Trillium Book Awards Author Reading 2015

On writing and babies

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One of the things I was most nervous about when deciding to start a family was distancing myself from my artistic work. I knew time would be an issue; that my writing practice would change in many ways; that I wouldn’t be able to be as present in the professional scene I had been so engrossed in. I wanted to have children and to be with my children but didn’t want to sacrifice the career I had worked so hard to build up to that point. Not surprisingly, this is a common anxiety for most women who have chosen a career they feel passionately about. Many have written about achieving ‘balance’, about ‘having it all’ about being ‘a Super Mum’. In my experience, there is no ‘balance’, trying to ‘have it all’ is impossible, and I rarely feel Super. But in the super imbalance of trying to do it all, I feel a sense of pride and exhaustion and inspiration and power and exhilaration.

One thing that surprised me about having children was just how gendered the activity is. My husband and I (previous to having kids) lived equal lives by all standards. We both worked and were fulfilled by that work. We both participated (differently, but equally) in maintaining our home. We took time with one another and friends and we slept, of course, there’s that. I had thought having children would be an extension of that equality - that there would be a fair distribution of tasks and we would be united on this journey every step of the way. It turns out baby making is an extremely gender specific activity: all is not equal in parenthood. Breastfeeding a child means that child is attached, quite literally, to the mother. And while dad can hold her and walk with her to get her to sleep and make meals for mum, baby care is 90% mum. So … when to write?! When to read?! When to bathe?!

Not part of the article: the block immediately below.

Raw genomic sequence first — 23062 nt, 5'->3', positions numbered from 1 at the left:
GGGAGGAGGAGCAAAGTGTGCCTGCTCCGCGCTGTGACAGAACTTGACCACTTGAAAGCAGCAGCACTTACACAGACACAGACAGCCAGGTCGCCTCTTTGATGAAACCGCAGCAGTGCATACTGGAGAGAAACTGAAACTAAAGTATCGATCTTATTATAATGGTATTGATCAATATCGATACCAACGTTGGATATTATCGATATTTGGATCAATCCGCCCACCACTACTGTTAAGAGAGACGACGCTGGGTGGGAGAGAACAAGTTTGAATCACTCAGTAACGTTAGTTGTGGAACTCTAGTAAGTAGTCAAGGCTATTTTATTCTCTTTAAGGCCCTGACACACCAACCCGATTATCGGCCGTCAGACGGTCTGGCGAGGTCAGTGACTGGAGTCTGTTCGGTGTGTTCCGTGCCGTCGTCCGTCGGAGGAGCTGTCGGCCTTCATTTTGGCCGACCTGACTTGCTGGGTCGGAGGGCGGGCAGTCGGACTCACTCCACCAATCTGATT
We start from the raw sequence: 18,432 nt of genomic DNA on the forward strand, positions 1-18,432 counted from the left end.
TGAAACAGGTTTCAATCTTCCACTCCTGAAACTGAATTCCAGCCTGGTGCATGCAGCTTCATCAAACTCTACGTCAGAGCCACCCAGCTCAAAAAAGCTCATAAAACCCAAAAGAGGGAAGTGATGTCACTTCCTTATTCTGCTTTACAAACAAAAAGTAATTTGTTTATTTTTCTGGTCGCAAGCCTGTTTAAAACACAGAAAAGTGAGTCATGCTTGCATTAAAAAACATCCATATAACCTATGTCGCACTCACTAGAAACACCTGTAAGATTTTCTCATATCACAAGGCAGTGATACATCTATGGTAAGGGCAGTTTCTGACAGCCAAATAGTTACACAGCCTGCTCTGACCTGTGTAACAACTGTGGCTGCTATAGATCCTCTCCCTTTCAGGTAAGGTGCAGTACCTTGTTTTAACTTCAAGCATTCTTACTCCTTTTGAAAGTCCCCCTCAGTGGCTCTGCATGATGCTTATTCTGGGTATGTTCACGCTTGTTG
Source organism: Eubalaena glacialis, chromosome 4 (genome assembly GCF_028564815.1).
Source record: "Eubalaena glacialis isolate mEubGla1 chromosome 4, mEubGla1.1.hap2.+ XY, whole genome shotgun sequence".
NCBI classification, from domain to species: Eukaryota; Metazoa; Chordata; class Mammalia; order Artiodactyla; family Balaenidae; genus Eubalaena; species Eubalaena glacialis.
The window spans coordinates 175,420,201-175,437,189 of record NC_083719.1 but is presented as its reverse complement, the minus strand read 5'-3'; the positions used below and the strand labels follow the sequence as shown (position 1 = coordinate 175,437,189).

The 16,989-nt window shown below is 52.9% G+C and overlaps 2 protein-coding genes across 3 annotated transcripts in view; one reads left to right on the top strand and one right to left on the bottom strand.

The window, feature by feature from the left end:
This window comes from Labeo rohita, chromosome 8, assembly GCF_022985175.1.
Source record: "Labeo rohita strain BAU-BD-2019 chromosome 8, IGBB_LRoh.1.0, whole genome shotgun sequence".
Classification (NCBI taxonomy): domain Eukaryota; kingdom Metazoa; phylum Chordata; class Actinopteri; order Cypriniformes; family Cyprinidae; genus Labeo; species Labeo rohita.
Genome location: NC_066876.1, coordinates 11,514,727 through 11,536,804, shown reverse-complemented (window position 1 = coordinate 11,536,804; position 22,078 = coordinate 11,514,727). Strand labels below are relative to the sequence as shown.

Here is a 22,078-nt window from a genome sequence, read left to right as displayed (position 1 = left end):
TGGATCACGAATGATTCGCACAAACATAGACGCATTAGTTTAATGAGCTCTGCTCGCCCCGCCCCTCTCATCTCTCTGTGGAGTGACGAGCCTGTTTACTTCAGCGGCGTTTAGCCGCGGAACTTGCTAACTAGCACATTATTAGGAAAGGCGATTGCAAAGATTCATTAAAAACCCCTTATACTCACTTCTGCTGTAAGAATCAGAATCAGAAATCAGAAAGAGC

Here are a few things I’ve discovered about being a writer and a mum:

• I can’t be precious about circumstances around writing – when the baby sleeps, I write … no procrastination, no ‘I’ll just read the paper first’ … I just write until the baby wakes up. Then I stop.
• Structure is important. I find if I can create a really solid structure for a play I’m writing, breaking it down into scenes with very clear circumstances and objectives for the characters, I can compartmentalize the writing. I can write a scene during a nap and know where I am in the play.
• I have learned to adjust my expectations of myself. There is no way I can be as prolific as I once was, or keep as many projects in the air as when I didn’t have kids. I need to allow a writing process to take longer. That can be good for the work.
• I like to challenge ideas of the way things ‘should’ work. Most work places aren’t set up to accommodate breastfeeding mothers. But it’s always good to ask for space for a caregiver to sit with the baby, a room to pump in, an earlier start/earlier finish. I brought my baby to a retreat in Tadoussac and they were extremely generous in providing me with appropriate accommodation and access to childcare so I could write.
• When I have opportunities to workshop plays or be in rehearsals I book as many babysitters as necessary to make sure both children are well looked after. I don’t worry about the cost (and end up spending most of my fee on childcare). It’s worth it to dive wholeheartedly into a process.
• My family is incredible. My mother, my sisters, my in-laws … wow. I’m lucky to have so much support.
• There is no ‘equality’ – both my husband and I do what we are able to do when we are able to do it. Whoever can wake up wakes up. Whoever can be home is home. Whoever can do the laundry does the laundry.
• My husband is awesome.
• Everything is possible.

The views expressed in the Writer-in-Residence blogs are those held by the authors and do not necessarily reflect the views of Open Book: Toronto.

Erin Shields

Erin Shields is a playwright and actor who most recently won the Governor General's Award for her play If We Were Birds (Playwrights Canada Press). She is a founding member of Groundwater Productions through which she creates, develops and produces much of her work.

Go to Erin Shields’s Author Page